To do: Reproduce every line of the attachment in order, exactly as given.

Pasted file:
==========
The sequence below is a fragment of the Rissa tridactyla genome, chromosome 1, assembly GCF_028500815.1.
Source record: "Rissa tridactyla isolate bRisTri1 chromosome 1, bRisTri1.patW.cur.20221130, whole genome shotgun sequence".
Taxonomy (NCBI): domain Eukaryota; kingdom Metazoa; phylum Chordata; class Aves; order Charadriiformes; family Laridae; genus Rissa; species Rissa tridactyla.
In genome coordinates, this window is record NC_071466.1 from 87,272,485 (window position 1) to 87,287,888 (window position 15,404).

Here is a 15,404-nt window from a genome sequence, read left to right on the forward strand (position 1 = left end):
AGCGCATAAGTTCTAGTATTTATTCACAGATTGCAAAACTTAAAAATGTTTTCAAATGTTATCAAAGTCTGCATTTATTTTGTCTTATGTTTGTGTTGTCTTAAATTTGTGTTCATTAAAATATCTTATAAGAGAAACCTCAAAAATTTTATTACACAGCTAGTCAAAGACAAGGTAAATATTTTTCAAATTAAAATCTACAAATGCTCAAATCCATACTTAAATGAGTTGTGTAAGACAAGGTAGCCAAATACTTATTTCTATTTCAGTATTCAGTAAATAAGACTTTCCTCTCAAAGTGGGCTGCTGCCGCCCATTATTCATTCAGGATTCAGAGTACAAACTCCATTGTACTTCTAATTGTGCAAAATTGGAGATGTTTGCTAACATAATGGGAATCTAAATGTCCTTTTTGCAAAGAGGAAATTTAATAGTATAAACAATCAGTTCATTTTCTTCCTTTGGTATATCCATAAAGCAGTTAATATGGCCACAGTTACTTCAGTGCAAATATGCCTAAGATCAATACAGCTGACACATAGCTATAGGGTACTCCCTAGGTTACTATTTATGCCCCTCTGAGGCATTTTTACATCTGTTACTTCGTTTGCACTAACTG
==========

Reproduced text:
The sequence below is a fragment of the Rissa tridactyla genome, chromosome 1, assembly GCF_028500815.1.
Source record: "Rissa tridactyla isolate bRisTri1 chromosome 1, bRisTri1.patW.cur.20221130, whole genome shotgun sequence".
Taxonomy (NCBI): domain Eukaryota; kingdom Metazoa; phylum Chordata; class Aves; order Charadriiformes; family Laridae; genus Rissa; species Rissa tridactyla.
In genome coordinates, this window is record NC_071466.1 from 87,272,485 (window position 1) to 87,287,888 (window position 15,404).

Here is a 15,404-nt window from a genome sequence, read left to right on the forward strand (position 1 = left end):
AGCGCATAAGTTCTAGTATTTATTCACAGATTGCAAAACTTAAAAATGTTTTCAAATGTTATCAAAGTCTGCATTTATTTTGTCTTATGTTTGTGTTGTCTTAAATTTGTGTTCATTAAAATATCTTATAAGAGAAACCTCAAAAATTTTATTACACAGCTAGTCAAAGACAAGGTAAATATTTTTCAAATTAAAATCTACAAATGCTCAAATCCATACTTAAATGAGTTGTGTAAGACAAGGTAGCCAAATACTTATTTCTATTTCAGTATTCAGTAAATAAGACTTTCCTCTCAAAGTGGGCTGCTGCCGCCCATTATTCATTCAGGATTCAGAGTACAAACTCCATTGTACTTCTAATTGTGCAAAATTGGAGATGTTTGCTAACATAATGGGAATCTAAATGTCCTTTTTGCAAAGAGGAAATTTAATAGTATAAACAATCAGTTCATTTTCTTCCTTTGGTATATCCATAAAGCAGTTAATATGGCCACAGTTACTTCAGTGCAAATATGCCTAAGATCAATACAGCTGACACATAGCTATAGGGTACTCCCTAGGTTACTATTTATGCCCCTCTGAGGCATTTTTACATCTGTTACTTCGTTTGCACTAACTG